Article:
Saying it may have some scratch for the open source software itch, search giant Google chose the O’Reilly Open Source Developers Conference (OSCON) in Portland, Ore., this week to unveil a free service hosting open source software projects.
The service, Project Hosting, will give open source software developers a place on the Internet to track issues with their software more efficiently using Google’s search and infrastructure technology, Google Engineering Manager Greg Stein told a packed room at OSCON Thursday.
Stein — who said a regular, small team of Google developers came up with the service — stressed that Project Hosting was an early beta, but said it is squarely aimed at improving open source software development by making issue and bug tracking simpler.
“We wanted to get it in peoples’ hands and get feedback so we can shape it as we get informed,” Stein said. “We’re launching it very early because we want some feedback.”
Google’s Project Hosting, described in Stein’s presentation as a “complete re-think of issue tracking,” is based on Google’s rebuild of the Subversion software version control system with a storage system known as Big Table.
The service has an AJAX interface, and allows users to search issue reports and bug tracking with simpler queries, according to Stein, who explained Google dropped access controls and fine-grain permissions that did not belong with the bug and issue data.
Open source projects will also be able to store code with the free service, although it is not yet capable of downloads, Stein said.
No SourceForge Killer
Amid speculation of further enhancements to Google’s new service for the open source software community, some were predicting a searchable repository for open source projects that would challenge SourceForge, the largest and most established open source software repository.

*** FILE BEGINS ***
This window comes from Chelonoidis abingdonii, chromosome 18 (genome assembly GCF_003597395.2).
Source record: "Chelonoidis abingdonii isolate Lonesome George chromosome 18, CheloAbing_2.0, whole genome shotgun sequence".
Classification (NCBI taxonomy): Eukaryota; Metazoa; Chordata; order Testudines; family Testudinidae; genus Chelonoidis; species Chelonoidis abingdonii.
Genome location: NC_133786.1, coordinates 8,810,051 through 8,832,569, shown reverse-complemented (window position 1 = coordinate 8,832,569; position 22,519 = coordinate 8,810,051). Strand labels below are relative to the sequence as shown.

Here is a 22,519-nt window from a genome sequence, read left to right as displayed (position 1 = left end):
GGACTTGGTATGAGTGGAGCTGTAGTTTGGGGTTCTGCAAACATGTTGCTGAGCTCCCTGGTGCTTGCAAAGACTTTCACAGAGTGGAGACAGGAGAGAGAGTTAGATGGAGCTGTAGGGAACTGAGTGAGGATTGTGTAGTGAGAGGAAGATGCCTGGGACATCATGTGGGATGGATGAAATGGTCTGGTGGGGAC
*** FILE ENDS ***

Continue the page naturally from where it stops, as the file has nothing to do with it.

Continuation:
“It was interesting to see the reactions of what is it that people think we can do, and what is it that they really want,” Stein said.
However, he went on to indicate Project Hosting is not meant to displace SourceForge, and in fact Google worked with SourceForge to reserve project names of the large repository’s 166,000 projects.
“We don’t want to go and take that away,” Stein said. “We don’t want to kill it. We wanted to add something unique and build on our strengths,” he added, referring to simplicity, scalability and robustness.
Google’s open source Project Hosting launch also coincided with SourceForge’s announcement of a revamped software map and new search functionality.
Drawing the License Line
While there is no approval process for Project Hosting projects, Google will monitor for legitimacy, and is limiting open source software projects to a choice of one of seven open source licenses: the General Public License (GPL), Apache, Mozilla, MIT, BSD, GPL2, or LGPL, with GPL version 3 to be added when it is released, Stein said.
“We’re taking an actual position and saying that we don’t want to encourage license proliferation,” he said, referring to the ongoing issue of many different open source licenses that overlap and sometimes push the boundaries of what is considered open source.
“In general, we don’t like people doing the dual-license thing,” Stein said.
Given that, Stein added there will be some open source projects that are not right for Google’s Project Hosting, and which will still be served by SourceForge, Tigris, or other repositories and services.
“We don’t need to take all the projects,” he said.
Thrown to the Coders
Open source developers immediately began registering projects and tinkering with Google’s Project Hosting, which has a Gmail look and feel, and offers tools for issue tracking, source code browsing, and project administration.
There were plenty of questions and issues, and some software developers sighed as Stein explained that the code running Google’s Project Hosting was not itself open source. He said that while the new service represents a significant contribution to open source, it is Google’s Summer of Code, which promotes new open source projects, that is the company’s biggest show of support for the community.
Despite some grumblings, there was an overall positive reaction among open source developers, many of whom indicated some competition in open source project hosting would benefit them.
Brian Behlendorf, a primary Apache Web server developer and current Chief Technology Officer of CollabNet, a Subversion sponsor, said he was pleased to see Google supporting Subversion with its new service. It would be difficult to have reservations about Project Hosting, he told LinuxInsider.